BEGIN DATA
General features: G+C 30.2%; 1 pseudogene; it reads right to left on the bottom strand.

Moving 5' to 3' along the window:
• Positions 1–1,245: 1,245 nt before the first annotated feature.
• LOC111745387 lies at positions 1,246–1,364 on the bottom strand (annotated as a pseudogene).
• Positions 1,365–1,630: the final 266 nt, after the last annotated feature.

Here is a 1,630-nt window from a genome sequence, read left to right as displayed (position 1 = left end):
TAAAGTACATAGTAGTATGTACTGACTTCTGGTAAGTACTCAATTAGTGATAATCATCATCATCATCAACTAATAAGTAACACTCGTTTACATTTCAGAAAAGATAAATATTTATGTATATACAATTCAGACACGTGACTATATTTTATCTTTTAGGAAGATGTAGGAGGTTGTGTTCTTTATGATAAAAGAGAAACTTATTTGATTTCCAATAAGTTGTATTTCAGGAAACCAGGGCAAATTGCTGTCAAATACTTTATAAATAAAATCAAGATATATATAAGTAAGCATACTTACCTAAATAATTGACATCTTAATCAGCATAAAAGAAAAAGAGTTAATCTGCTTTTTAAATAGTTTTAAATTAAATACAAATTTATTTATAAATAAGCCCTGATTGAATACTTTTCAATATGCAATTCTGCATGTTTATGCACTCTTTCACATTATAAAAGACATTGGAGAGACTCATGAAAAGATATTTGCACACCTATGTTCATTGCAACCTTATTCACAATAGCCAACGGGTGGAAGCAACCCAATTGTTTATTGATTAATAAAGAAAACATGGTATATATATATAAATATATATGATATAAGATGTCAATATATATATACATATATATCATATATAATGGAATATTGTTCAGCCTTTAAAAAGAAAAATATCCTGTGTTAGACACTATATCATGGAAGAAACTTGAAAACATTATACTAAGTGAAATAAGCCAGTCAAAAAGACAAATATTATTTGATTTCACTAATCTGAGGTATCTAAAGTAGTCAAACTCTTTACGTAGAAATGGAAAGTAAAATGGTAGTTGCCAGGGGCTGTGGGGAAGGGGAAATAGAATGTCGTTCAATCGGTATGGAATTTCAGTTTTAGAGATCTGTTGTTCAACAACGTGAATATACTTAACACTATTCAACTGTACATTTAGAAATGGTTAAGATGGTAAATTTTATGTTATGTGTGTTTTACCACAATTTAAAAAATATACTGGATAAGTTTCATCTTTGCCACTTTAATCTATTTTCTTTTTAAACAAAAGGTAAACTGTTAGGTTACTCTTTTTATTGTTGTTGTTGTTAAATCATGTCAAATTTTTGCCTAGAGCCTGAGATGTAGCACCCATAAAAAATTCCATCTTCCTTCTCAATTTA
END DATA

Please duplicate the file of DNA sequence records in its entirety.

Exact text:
General features: G+C 30.2%; 1 pseudogene; it reads right to left on the bottom strand.

Moving 5' to 3' along the window:
• Positions 1–1,245: 1,245 nt before the first annotated feature.
• LOC111745387 lies at positions 1,246–1,364 on the bottom strand (annotated as a pseudogene).
• Positions 1,365–1,630: the final 266 nt, after the last annotated feature.

Here is a 1,630-nt window from a genome sequence, read left to right as displayed (position 1 = left end):
TAAAGTACATAGTAGTATGTACTGACTTCTGGTAAGTACTCAATTAGTGATAATCATCATCATCATCAACTAATAAGTAACACTCGTTTACATTTCAGAAAAGATAAATATTTATGTATATACAATTCAGACACGTGACTATATTTTATCTTTTAGGAAGATGTAGGAGGTTGTGTTCTTTATGATAAAAGAGAAACTTATTTGATTTCCAATAAGTTGTATTTCAGGAAACCAGGGCAAATTGCTGTCAAATACTTTATAAATAAAATCAAGATATATATAAGTAAGCATACTTACCTAAATAATTGACATCTTAATCAGCATAAAAGAAAAAGAGTTAATCTGCTTTTTAAATAGTTTTAAATTAAATACAAATTTATTTATAAATAAGCCCTGATTGAATACTTTTCAATATGCAATTCTGCATGTTTATGCACTCTTTCACATTATAAAAGACATTGGAGAGACTCATGAAAAGATATTTGCACACCTATGTTCATTGCAACCTTATTCACAATAGCCAACGGGTGGAAGCAACCCAATTGTTTATTGATTAATAAAGAAAACATGGTATATATATATAAATATATATGATATAAGATGTCAATATATATATACATATATATCATATATAATGGAATATTGTTCAGCCTTTAAAAAGAAAAATATCCTGTGTTAGACACTATATCATGGAAGAAACTTGAAAACATTATACTAAGTGAAATAAGCCAGTCAAAAAGACAAATATTATTTGATTTCACTAATCTGAGGTATCTAAAGTAGTCAAACTCTTTACGTAGAAATGGAAAGTAAAATGGTAGTTGCCAGGGGCTGTGGGGAAGGGGAAATAGAATGTCGTTCAATCGGTATGGAATTTCAGTTTTAGAGATCTGTTGTTCAACAACGTGAATATACTTAACACTATTCAACTGTACATTTAGAAATGGTTAAGATGGTAAATTTTATGTTATGTGTGTTTTACCACAATTTAAAAAATATACTGGATAAGTTTCATCTTTGCCACTTTAATCTATTTTCTTTTTAAACAAAAGGTAAACTGTTAGGTTACTCTTTTTATTGTTGTTGTTGTTAAATCATGTCAAATTTTTGCCTAGAGCCTGAGATGTAGCACCCATAAAAAATTCCATCTTCCTTCTCAATTTA